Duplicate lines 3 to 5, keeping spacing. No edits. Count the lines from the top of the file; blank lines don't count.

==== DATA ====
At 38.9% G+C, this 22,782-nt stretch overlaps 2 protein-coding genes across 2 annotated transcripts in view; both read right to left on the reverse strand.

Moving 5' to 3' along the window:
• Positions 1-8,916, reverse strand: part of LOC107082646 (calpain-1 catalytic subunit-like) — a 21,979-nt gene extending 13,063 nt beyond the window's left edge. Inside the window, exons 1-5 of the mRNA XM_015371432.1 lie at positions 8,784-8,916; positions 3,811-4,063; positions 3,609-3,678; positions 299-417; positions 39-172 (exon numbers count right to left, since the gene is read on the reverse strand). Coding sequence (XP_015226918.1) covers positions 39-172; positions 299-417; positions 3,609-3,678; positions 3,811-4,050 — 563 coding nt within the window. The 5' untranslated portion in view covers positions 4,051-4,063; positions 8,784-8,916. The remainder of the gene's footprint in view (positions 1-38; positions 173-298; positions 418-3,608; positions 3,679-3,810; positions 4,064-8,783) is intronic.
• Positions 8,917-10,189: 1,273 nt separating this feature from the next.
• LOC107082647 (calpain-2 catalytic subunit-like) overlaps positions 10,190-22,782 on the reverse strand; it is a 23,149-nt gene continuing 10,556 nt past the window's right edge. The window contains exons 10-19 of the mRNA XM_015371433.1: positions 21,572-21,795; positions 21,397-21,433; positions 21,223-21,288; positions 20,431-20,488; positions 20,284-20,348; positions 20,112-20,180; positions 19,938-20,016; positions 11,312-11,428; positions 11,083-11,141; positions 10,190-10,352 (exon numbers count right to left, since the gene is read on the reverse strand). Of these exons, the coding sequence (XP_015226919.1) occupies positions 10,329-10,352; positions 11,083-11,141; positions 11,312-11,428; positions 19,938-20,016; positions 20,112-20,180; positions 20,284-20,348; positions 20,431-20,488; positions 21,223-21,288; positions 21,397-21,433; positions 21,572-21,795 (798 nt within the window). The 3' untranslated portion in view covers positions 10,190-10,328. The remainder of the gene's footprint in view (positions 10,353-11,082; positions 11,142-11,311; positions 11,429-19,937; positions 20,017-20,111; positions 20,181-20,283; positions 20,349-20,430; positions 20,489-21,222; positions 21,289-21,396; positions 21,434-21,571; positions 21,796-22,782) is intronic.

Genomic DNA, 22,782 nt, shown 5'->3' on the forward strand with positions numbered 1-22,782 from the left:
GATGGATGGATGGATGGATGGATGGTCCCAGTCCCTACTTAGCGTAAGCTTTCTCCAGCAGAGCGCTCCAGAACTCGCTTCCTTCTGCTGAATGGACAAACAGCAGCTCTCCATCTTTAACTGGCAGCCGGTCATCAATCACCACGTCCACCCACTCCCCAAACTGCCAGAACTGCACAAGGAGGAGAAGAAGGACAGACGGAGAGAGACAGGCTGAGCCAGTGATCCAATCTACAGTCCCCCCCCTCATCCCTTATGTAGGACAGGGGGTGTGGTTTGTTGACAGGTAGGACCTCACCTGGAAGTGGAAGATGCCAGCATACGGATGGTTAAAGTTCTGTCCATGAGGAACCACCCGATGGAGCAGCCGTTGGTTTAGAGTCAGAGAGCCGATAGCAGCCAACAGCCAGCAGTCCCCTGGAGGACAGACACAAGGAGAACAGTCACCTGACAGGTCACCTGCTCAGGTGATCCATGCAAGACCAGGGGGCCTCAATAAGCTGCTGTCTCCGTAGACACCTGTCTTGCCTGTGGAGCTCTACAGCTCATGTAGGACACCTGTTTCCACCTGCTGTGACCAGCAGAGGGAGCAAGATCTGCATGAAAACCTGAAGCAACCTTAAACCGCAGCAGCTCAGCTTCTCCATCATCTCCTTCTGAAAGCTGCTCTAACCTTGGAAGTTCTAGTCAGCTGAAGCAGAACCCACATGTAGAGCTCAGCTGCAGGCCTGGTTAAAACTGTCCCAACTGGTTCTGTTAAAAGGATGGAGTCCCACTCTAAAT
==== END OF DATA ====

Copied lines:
• Positions 1-8,916, reverse strand: part of LOC107082646 (calpain-1 catalytic subunit-like) — a 21,979-nt gene extending 13,063 nt beyond the window's left edge. Inside the window, exons 1-5 of the mRNA XM_015371432.1 lie at positions 8,784-8,916; positions 3,811-4,063; positions 3,609-3,678; positions 299-417; positions 39-172 (exon numbers count right to left, since the gene is read on the reverse strand). Coding sequence (XP_015226918.1) covers positions 39-172; positions 299-417; positions 3,609-3,678; positions 3,811-4,050 — 563 coding nt within the window. The 5' untranslated portion in view covers positions 4,051-4,063; positions 8,784-8,916. The remainder of the gene's footprint in view (positions 1-38; positions 173-298; positions 418-3,608; positions 3,679-3,810; positions 4,064-8,783) is intronic.
• Positions 8,917-10,189: 1,273 nt separating this feature from the next.
• LOC107082647 (calpain-2 catalytic subunit-like) overlaps positions 10,190-22,782 on the reverse strand; it is a 23,149-nt gene continuing 10,556 nt past the window's right edge. The window contains exons 10-19 of the mRNA XM_015371433.1: positions 21,572-21,795; positions 21,397-21,433; positions 21,223-21,288; positions 20,431-20,488; positions 20,284-20,348; positions 20,112-20,180; positions 19,938-20,016; positions 11,312-11,428; positions 11,083-11,141; positions 10,190-10,352 (exon numbers count right to left, since the gene is read on the reverse strand). Of these exons, the coding sequence (XP_015226919.1) occupies positions 10,329-10,352; positions 11,083-11,141; positions 11,312-11,428; positions 19,938-20,016; positions 20,112-20,180; positions 20,284-20,348; positions 20,431-20,488; positions 21,223-21,288; positions 21,397-21,433; positions 21,572-21,795 (798 nt within the window). The 3' untranslated portion in view covers positions 10,190-10,328. The remainder of the gene's footprint in view (positions 10,353-11,082; positions 11,142-11,311; positions 11,429-19,937; positions 20,017-20,111; positions 20,181-20,283; positions 20,349-20,430; positions 20,489-21,222; positions 21,289-21,396; positions 21,434-21,571; positions 21,796-22,782) is intronic.